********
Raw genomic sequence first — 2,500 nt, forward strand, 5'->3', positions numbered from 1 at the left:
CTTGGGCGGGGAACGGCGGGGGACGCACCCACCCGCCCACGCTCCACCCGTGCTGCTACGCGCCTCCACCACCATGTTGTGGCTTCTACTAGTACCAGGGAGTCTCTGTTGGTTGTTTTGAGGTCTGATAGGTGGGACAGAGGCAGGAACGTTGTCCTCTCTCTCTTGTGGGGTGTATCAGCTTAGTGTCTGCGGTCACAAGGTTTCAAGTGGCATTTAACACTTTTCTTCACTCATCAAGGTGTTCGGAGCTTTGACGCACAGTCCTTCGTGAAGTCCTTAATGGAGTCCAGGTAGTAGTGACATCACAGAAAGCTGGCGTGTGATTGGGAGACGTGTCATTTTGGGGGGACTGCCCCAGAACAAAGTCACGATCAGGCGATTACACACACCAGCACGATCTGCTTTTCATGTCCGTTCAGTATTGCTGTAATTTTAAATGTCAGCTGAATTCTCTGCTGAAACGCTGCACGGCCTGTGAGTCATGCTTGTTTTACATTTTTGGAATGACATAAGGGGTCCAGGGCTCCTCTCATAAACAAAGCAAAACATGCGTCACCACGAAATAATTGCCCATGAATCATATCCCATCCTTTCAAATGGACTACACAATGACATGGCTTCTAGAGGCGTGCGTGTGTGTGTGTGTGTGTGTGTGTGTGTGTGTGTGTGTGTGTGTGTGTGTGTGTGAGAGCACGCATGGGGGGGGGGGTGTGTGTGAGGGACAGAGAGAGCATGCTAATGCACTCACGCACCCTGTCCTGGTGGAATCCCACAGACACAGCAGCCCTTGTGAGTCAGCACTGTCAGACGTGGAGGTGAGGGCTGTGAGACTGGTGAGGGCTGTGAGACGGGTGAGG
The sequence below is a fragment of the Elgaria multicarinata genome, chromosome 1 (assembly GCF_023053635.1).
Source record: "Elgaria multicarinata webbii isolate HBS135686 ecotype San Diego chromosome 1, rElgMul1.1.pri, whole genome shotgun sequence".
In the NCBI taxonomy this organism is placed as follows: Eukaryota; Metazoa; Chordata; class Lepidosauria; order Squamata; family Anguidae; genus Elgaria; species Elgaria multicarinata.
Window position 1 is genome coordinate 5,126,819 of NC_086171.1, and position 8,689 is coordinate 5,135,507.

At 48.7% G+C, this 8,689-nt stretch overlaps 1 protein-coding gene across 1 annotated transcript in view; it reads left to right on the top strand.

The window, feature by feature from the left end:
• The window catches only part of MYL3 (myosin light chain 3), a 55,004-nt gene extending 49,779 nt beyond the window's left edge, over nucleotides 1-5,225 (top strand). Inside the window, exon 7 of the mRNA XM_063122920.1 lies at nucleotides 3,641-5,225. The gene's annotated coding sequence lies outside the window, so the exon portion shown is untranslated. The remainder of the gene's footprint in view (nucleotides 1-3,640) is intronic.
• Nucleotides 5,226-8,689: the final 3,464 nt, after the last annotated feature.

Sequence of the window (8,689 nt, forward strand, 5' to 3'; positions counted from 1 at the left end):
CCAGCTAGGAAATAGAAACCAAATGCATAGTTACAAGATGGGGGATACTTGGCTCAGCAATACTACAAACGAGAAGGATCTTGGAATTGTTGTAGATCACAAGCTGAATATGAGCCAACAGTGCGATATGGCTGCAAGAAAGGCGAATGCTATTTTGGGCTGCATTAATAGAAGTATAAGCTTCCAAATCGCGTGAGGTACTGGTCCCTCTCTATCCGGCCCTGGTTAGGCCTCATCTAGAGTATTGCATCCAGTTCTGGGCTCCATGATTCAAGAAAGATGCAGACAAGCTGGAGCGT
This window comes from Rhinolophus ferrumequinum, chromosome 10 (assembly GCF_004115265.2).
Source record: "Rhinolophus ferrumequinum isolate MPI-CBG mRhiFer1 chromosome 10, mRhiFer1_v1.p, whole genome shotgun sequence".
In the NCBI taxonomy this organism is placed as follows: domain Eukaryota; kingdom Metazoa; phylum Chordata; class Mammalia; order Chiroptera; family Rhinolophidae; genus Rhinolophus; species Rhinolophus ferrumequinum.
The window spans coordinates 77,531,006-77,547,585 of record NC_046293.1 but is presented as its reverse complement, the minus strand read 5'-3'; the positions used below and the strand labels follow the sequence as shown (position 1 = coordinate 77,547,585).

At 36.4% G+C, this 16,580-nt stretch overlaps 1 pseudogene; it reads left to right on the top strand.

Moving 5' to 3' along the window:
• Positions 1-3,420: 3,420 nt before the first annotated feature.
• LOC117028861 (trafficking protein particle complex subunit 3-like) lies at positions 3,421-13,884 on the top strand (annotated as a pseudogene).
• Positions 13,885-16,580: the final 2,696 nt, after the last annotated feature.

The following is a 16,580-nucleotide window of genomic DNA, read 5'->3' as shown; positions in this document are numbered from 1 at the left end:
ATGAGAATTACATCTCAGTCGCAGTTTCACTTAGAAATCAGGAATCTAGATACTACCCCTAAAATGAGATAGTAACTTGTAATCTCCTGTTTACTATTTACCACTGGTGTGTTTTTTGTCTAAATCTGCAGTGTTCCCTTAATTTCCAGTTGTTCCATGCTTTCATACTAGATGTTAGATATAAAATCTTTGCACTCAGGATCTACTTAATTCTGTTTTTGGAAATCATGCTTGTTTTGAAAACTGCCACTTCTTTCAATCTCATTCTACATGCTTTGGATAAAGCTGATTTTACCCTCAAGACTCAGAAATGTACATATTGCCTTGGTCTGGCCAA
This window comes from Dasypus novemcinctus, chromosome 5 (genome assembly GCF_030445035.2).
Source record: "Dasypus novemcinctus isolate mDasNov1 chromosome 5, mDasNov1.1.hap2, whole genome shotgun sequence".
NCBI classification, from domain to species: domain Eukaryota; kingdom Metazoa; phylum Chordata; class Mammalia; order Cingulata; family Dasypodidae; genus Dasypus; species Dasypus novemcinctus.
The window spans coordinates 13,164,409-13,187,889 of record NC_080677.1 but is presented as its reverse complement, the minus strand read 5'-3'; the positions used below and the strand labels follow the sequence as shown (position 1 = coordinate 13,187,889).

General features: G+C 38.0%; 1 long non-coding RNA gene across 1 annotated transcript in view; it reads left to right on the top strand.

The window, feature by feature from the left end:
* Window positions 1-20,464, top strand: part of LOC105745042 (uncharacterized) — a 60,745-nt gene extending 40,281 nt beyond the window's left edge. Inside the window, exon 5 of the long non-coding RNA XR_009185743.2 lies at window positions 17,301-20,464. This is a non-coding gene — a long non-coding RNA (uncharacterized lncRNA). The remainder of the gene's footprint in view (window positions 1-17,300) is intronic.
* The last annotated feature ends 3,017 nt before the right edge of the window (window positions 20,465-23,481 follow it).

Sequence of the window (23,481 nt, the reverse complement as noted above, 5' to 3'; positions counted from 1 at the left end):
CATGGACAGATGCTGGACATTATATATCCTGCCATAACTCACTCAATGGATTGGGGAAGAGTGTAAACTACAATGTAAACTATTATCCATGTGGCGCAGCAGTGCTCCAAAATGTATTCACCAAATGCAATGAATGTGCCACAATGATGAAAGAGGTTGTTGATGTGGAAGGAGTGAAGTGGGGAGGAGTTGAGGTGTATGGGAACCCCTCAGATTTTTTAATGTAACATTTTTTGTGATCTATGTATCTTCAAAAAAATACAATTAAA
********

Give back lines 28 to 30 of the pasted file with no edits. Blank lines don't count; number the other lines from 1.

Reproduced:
General features: G+C 38.0%; 1 long non-coding RNA gene across 1 annotated transcript in view; it reads left to right on the top strand.

The window, feature by feature from the left end:
* Window positions 1-20,464, top strand: part of LOC105745042 (uncharacterized) — a 60,745-nt gene extending 40,281 nt beyond the window's left edge. Inside the window, exon 5 of the long non-coding RNA XR_009185743.2 lies at window positions 17,301-20,464. This is a non-coding gene — a long non-coding RNA (uncharacterized lncRNA). The remainder of the gene's footprint in view (window positions 1-17,300) is intronic.